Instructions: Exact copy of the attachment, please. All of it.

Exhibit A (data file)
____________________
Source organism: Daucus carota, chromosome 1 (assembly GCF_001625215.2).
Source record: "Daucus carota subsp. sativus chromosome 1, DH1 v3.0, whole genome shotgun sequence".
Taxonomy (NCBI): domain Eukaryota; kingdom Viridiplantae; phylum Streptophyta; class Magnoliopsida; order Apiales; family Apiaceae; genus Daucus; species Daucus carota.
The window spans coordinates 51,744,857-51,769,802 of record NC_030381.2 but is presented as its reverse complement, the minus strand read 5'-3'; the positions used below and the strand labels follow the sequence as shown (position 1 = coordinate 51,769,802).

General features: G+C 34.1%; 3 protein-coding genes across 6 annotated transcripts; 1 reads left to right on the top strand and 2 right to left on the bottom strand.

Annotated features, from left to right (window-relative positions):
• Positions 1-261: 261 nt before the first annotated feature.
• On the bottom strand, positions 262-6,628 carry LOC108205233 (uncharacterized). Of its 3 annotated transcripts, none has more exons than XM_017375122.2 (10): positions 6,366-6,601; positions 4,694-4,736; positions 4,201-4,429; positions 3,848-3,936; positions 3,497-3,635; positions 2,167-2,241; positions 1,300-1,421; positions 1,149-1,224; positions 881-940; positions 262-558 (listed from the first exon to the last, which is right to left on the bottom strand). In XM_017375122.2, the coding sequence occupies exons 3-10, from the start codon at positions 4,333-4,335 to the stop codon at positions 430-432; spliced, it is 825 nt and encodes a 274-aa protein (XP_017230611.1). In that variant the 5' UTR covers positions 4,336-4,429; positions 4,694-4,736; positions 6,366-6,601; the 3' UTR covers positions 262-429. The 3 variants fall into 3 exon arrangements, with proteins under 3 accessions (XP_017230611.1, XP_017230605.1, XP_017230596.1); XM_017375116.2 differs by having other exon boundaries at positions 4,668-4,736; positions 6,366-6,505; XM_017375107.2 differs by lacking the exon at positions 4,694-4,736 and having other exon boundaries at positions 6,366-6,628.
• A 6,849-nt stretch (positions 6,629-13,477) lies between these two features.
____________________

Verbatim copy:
Source organism: Daucus carota, chromosome 1 (assembly GCF_001625215.2).
Source record: "Daucus carota subsp. sativus chromosome 1, DH1 v3.0, whole genome shotgun sequence".
Taxonomy (NCBI): domain Eukaryota; kingdom Viridiplantae; phylum Streptophyta; class Magnoliopsida; order Apiales; family Apiaceae; genus Daucus; species Daucus carota.
The window spans coordinates 51,744,857-51,769,802 of record NC_030381.2 but is presented as its reverse complement, the minus strand read 5'-3'; the positions used below and the strand labels follow the sequence as shown (position 1 = coordinate 51,769,802).

General features: G+C 34.1%; 3 protein-coding genes across 6 annotated transcripts; 1 reads left to right on the top strand and 2 right to left on the bottom strand.

Annotated features, from left to right (window-relative positions):
• Positions 1-261: 261 nt before the first annotated feature.
• On the bottom strand, positions 262-6,628 carry LOC108205233 (uncharacterized). Of its 3 annotated transcripts, none has more exons than XM_017375122.2 (10): positions 6,366-6,601; positions 4,694-4,736; positions 4,201-4,429; positions 3,848-3,936; positions 3,497-3,635; positions 2,167-2,241; positions 1,300-1,421; positions 1,149-1,224; positions 881-940; positions 262-558 (listed from the first exon to the last, which is right to left on the bottom strand). In XM_017375122.2, the coding sequence occupies exons 3-10, from the start codon at positions 4,333-4,335 to the stop codon at positions 430-432; spliced, it is 825 nt and encodes a 274-aa protein (XP_017230611.1). In that variant the 5' UTR covers positions 4,336-4,429; positions 4,694-4,736; positions 6,366-6,601; the 3' UTR covers positions 262-429. The 3 variants fall into 3 exon arrangements, with proteins under 3 accessions (XP_017230611.1, XP_017230605.1, XP_017230596.1); XM_017375116.2 differs by having other exon boundaries at positions 4,668-4,736; positions 6,366-6,505; XM_017375107.2 differs by lacking the exon at positions 4,694-4,736 and having other exon boundaries at positions 6,366-6,628.
• A 6,849-nt stretch (positions 6,629-13,477) lies between these two features.